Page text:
Image via Chief Circuit Judge Diane Wood’s decision.
A Wisconsin town did not violate a local union’s First Amendment rights by requiring it to take down a giant inflatable rat erected on a highway median, a federal appeals court has ruled.
The 7th U.S. Circuit Court of Appeals at Chicago ruled last week that the town of Grand Chute’s 2014 sign ordinance, which banned private signs on the public way, did not discriminate on the basis of content in violation of the First Amendment. The court also said the city code enforcement officer did not selectively enforce the ordinance.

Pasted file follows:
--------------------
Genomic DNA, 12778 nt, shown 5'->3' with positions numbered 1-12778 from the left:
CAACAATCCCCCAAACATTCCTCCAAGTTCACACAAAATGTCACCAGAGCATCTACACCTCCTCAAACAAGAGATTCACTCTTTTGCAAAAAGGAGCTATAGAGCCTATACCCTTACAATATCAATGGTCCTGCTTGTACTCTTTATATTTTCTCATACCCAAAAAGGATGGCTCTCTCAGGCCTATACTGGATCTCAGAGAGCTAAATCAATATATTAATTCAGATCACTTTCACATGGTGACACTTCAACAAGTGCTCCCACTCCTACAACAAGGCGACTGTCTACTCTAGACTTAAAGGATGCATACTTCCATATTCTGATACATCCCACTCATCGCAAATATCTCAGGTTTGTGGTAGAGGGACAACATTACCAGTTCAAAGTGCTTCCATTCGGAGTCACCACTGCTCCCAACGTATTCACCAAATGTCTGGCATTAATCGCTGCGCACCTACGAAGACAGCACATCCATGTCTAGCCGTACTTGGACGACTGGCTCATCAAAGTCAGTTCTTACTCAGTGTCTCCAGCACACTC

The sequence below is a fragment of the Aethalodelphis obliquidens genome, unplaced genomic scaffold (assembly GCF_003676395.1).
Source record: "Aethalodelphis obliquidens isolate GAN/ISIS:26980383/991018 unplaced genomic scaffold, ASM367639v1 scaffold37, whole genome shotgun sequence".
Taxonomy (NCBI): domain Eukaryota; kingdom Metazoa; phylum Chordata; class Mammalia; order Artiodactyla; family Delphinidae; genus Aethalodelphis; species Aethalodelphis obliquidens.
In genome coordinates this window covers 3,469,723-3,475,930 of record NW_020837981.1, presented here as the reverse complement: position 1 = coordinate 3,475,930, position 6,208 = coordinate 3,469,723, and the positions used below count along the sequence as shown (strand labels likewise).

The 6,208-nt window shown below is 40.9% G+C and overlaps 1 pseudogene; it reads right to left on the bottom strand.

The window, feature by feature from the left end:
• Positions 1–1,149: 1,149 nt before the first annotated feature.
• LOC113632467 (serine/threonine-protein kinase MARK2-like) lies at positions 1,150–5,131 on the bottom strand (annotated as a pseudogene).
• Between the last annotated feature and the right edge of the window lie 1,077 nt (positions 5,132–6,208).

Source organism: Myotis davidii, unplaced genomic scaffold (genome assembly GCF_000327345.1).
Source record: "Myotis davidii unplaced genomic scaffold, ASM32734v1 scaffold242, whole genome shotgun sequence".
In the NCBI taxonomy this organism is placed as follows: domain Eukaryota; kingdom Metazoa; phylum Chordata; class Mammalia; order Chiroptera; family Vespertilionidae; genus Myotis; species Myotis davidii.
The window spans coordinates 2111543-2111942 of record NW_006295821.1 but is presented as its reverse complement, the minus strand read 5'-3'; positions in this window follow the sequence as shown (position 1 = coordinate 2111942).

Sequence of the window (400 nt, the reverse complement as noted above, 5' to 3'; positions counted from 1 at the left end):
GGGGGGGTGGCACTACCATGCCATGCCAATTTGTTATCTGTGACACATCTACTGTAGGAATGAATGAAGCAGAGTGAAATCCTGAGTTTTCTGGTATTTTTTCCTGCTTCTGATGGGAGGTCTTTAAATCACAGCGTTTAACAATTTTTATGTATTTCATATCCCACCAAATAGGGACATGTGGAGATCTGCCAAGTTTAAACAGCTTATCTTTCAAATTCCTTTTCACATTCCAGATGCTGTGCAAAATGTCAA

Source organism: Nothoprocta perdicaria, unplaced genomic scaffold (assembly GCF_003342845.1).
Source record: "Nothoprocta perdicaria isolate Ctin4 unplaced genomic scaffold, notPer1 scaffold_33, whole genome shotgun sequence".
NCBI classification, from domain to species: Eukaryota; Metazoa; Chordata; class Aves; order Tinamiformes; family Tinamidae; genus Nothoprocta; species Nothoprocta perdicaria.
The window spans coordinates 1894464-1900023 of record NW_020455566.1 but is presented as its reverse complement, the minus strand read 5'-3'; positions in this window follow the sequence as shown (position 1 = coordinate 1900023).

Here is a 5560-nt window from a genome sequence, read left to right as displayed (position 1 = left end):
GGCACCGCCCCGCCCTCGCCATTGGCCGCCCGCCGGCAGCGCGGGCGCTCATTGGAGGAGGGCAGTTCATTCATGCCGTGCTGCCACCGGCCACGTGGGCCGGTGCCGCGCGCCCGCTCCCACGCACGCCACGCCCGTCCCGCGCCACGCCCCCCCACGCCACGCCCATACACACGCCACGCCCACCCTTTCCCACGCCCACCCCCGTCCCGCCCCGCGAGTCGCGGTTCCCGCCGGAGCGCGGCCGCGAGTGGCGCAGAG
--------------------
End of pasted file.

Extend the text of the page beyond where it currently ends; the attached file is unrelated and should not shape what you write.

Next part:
The local union had sued after the town’s code enforcement officer ordered the takedown of a 12-foot balloon known as Scabby the Rat in 2014. Construction and General Laborers’ Local Union No. 330 had erected the balloon across from a Toyota dealership employing a masonry company that allegedly was not paying standard wages and benefits.
The appeals court affirmed a federal judge’s decision that the town did not discriminate under a 2014 ordinance then in effect. The town passed a new ordinance in 2015, but any dispute over that law was not yet ripe for review, the appeals court said.
According to Bloomberg Law, other federal appeals courts have analyzed the First Amendment issues differently, making it possible that the U.S. Supreme Court will eventually be asked to rule.